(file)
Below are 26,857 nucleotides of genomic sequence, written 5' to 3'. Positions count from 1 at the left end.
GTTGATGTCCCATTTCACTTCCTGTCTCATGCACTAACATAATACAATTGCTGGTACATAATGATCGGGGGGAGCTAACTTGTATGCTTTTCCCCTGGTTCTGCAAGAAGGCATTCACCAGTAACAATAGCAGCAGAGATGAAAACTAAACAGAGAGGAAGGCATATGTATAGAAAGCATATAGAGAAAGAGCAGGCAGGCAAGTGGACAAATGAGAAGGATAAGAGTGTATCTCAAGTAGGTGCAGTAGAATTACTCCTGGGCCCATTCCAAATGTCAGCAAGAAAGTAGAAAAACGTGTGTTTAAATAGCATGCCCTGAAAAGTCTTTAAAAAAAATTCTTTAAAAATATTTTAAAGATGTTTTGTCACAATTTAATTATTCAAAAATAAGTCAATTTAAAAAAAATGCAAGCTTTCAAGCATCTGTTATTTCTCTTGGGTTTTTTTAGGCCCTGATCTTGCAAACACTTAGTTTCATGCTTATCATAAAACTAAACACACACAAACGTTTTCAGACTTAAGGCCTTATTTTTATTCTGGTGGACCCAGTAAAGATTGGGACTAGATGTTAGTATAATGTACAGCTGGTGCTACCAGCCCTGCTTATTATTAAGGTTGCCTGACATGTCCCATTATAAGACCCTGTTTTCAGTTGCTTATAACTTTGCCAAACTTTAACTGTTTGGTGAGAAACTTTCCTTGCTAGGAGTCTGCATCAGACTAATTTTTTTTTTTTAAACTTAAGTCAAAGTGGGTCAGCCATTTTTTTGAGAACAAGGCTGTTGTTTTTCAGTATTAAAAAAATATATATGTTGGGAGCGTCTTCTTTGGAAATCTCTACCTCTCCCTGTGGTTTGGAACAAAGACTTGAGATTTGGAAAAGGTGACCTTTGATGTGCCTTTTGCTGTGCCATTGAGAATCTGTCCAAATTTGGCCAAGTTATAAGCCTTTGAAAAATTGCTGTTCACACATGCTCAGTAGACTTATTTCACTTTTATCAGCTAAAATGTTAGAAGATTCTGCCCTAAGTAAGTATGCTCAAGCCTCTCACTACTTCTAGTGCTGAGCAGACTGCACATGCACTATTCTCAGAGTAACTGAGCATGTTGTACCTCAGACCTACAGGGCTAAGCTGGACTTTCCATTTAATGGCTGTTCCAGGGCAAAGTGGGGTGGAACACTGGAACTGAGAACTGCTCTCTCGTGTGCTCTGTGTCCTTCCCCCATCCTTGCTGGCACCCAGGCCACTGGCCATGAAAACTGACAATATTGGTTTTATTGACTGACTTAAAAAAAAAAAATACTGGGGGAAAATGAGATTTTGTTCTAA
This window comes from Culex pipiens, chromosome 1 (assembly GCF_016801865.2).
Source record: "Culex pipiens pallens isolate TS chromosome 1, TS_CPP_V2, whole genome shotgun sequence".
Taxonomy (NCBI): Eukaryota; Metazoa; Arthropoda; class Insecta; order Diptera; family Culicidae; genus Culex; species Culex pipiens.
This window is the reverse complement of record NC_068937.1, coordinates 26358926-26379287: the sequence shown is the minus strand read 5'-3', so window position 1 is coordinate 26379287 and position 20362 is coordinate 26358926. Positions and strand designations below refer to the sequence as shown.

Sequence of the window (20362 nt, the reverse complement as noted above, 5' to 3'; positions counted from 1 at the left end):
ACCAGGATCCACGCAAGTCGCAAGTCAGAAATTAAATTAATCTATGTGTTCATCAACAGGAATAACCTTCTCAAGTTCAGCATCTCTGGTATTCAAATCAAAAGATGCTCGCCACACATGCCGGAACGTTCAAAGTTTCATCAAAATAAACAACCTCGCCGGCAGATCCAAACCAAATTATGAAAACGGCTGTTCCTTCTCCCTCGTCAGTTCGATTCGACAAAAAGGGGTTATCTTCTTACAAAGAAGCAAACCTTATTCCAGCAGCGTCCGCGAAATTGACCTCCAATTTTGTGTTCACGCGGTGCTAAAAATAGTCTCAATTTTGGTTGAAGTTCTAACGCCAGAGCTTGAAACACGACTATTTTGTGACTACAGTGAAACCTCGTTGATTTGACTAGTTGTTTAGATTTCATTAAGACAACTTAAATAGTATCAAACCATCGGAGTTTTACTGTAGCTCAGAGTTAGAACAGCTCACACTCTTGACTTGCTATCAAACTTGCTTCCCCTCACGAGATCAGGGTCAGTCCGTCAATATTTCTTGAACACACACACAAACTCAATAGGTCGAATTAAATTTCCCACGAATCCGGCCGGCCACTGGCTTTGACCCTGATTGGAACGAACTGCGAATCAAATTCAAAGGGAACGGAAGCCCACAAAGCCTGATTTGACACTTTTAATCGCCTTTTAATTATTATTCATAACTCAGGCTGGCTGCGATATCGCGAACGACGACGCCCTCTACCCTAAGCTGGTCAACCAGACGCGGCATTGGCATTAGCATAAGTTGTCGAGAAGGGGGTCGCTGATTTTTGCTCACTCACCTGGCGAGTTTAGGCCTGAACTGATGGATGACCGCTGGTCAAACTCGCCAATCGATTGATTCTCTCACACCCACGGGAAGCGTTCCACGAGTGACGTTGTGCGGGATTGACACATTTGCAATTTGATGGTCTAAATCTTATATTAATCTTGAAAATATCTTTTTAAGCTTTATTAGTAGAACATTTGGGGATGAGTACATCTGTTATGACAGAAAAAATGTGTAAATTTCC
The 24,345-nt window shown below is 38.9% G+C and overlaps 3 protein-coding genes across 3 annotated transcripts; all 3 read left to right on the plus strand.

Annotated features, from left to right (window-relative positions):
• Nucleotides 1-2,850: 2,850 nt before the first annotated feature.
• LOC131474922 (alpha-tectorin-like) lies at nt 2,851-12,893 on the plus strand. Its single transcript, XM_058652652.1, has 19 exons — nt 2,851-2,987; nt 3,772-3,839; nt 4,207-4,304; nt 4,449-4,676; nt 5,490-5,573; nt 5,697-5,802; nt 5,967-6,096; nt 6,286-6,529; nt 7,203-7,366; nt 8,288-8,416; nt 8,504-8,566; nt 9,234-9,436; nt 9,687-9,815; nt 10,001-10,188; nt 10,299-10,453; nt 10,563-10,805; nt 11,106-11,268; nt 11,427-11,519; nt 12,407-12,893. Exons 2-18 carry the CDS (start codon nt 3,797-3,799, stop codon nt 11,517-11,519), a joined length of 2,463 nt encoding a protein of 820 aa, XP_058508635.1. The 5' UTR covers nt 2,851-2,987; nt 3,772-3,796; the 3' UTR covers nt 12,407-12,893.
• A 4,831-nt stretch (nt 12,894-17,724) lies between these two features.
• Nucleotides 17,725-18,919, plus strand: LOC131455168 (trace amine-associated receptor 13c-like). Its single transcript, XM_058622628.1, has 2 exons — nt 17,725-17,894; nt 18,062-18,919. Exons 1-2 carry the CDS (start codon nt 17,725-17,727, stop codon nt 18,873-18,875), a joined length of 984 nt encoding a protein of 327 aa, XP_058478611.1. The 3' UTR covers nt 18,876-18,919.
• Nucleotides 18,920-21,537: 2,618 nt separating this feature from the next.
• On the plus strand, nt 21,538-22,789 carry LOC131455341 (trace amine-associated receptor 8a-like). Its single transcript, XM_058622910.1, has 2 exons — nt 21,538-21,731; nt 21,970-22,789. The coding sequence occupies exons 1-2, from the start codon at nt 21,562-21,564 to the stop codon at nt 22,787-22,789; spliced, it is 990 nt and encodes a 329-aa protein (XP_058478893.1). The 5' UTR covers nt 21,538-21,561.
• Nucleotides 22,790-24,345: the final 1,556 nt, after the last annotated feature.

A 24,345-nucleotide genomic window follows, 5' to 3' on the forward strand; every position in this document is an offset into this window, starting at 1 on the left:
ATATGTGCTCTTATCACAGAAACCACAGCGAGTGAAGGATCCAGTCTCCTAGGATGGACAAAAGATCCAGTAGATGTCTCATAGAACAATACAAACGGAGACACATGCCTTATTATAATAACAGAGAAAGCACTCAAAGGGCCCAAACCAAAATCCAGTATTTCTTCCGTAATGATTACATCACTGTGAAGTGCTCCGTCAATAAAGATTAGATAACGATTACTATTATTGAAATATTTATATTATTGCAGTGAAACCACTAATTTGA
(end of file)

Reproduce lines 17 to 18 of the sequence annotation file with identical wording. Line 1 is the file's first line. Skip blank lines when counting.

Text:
• Nucleotides 22,790-24,345: the final 1,556 nt, after the last annotated feature.

A 24,345-nucleotide genomic window follows, 5' to 3' on the forward strand; every position in this document is an offset into this window, starting at 1 on the left: